Following this month's disclosure of allegations of harassment and abuse by Hollywood producer Harvey Weinstein, Baker said she's "speechless" seeing so many survivors break the silence.
The burden of proof
On the night of June 2, 2016, Baker brought a bottle of wine to the get-together with co-workers.
She acknowledged drinking five to six glasses before taking her co-worker up on his offer to bring her home.
After a few blocks, he stopped the car and asked to kiss her. She consented.
The car continued down the road, but moments later, it was in park.
"That night I had no idea that my safety was in jeopardy, and I was naive of sexual assault until it happened to me," Baker said. "He took advantage of me. I was intoxicated and vulnerable."
Interviews with the Fargo Police Department revealed conflicting narratives, but Baker insists she was raped in the passenger seat. He told police it was consensual.
"There's a whole lot of onus put on the victim," Fierstine said. "The burden of proof is put on the victim. We seriously need to take a look at this, not only community-wide but our society as a whole."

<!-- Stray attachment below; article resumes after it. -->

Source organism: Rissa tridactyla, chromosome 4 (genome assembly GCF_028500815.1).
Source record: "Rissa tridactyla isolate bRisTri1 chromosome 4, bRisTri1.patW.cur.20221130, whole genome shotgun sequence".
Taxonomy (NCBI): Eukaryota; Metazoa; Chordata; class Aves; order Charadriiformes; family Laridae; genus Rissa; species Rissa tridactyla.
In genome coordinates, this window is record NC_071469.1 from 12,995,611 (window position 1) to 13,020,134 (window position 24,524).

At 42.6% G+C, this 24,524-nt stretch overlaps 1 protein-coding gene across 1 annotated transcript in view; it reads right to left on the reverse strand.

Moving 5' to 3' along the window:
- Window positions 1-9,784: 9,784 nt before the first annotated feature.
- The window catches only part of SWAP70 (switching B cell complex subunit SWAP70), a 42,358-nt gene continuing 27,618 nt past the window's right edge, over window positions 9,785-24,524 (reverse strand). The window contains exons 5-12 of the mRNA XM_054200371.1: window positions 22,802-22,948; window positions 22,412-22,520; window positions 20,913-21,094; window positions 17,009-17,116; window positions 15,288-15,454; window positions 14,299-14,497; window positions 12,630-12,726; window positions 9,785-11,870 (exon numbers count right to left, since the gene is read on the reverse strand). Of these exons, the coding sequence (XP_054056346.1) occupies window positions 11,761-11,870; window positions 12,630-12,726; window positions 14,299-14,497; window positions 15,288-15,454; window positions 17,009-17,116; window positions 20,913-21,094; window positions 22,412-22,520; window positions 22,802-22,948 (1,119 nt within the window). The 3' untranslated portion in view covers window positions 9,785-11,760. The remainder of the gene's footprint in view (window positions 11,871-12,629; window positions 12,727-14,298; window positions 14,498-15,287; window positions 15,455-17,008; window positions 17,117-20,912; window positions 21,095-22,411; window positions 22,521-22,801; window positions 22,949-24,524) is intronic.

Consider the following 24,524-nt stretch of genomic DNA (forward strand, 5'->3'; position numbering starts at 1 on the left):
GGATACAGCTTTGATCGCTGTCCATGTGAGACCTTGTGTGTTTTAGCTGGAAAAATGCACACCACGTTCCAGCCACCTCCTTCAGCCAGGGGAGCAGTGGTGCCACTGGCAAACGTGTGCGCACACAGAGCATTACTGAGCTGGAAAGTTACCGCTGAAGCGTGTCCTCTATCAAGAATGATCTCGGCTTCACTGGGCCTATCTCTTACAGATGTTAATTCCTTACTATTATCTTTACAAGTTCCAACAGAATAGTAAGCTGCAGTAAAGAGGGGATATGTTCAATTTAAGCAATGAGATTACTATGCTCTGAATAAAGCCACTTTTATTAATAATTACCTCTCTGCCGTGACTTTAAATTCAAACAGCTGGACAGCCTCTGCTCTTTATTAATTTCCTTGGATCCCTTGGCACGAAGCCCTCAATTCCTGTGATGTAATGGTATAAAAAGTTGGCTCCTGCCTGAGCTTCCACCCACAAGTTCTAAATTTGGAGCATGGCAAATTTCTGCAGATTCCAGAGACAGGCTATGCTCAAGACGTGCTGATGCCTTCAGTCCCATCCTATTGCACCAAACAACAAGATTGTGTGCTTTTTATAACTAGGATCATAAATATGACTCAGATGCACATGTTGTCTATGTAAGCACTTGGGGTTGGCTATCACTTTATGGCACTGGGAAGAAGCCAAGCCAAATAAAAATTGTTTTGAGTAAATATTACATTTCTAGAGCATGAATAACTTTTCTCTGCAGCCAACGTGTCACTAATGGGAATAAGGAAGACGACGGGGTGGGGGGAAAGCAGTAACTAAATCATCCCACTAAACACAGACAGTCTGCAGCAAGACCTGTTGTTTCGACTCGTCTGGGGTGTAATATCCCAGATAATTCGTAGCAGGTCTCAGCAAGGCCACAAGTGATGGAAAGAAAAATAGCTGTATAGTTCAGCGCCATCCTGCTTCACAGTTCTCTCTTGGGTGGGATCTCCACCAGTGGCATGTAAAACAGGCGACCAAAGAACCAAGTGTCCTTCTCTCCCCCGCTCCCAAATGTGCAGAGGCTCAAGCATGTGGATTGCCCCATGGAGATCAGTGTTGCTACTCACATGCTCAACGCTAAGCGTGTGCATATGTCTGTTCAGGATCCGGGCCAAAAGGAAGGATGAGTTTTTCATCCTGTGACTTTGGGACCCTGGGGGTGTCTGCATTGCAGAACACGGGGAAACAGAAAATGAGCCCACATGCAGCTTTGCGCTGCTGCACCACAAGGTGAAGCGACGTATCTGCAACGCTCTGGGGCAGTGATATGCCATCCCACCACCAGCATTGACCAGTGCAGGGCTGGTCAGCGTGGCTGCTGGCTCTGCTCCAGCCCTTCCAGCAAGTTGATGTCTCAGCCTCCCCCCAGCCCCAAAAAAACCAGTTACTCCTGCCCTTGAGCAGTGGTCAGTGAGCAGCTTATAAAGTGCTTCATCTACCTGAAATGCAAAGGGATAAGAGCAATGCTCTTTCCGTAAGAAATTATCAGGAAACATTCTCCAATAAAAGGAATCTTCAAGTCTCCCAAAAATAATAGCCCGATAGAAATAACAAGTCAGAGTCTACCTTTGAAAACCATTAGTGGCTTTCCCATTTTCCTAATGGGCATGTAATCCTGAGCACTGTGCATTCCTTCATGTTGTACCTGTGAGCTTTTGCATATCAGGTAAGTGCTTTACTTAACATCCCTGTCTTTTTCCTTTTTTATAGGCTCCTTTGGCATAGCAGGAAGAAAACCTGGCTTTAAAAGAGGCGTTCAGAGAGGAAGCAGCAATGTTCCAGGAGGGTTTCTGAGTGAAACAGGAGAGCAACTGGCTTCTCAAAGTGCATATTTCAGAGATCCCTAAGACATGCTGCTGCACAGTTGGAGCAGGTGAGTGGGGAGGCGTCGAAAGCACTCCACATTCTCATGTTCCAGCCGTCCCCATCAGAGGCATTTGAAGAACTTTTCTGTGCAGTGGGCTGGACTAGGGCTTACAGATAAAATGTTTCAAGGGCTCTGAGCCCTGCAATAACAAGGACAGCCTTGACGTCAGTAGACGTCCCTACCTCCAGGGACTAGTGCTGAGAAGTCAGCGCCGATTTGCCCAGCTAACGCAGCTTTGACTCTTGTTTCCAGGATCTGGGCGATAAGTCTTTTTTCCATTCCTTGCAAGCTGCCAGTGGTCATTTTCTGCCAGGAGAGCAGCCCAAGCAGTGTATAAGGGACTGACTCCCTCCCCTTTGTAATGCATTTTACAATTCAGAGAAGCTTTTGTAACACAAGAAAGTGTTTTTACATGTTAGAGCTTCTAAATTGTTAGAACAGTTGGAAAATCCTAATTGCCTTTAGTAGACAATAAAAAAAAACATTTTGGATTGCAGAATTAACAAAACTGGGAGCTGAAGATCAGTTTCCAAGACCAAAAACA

Baker said she told her co-worker "no" repeatedly and explained that she doesn't sleep around. She said she had only slept with one other person in her life.
Prosecutor Leah Viste, who decided not to file charges in the case, said it's a matter of he-said-she-said and there needs to be proof of force beyond a reasonable doubt.
Because Baker acknowledged having a "crush" on her co-worker and performing oral sex that night in the car, it would be hard to prove intercourse wasn't consensual, Viste said.
"I thought that if I gave him oral sex I could get him to stop," Baker told police.
Viste said she understands that in the victim's mind oral sex could be considered a "compromise," however that wasn't made clear to her co-worker.
When reached by phone, Baker's now former co-worker declined to be interviewed for this story.
The Cass County Attorney's Office didn't pursue charges in Baker's case due to a lack of evidence, as Viste said: "There's no real indication that she fought back."
However, in Viste's letter declining charges, she wrote that Baker "had injuries that were consistent with her allegations."
Fierstine said when someone is in a fearful situation, fight-or-flight responses kick in, but often we forget about the other reflex: freeze. Every brain reacts differently to trauma, she said, and almost half of all rape survivors experience a state of paralysis during the assault.
"The law doesn't necessarily address some of the things that happen psychologically," Viste said.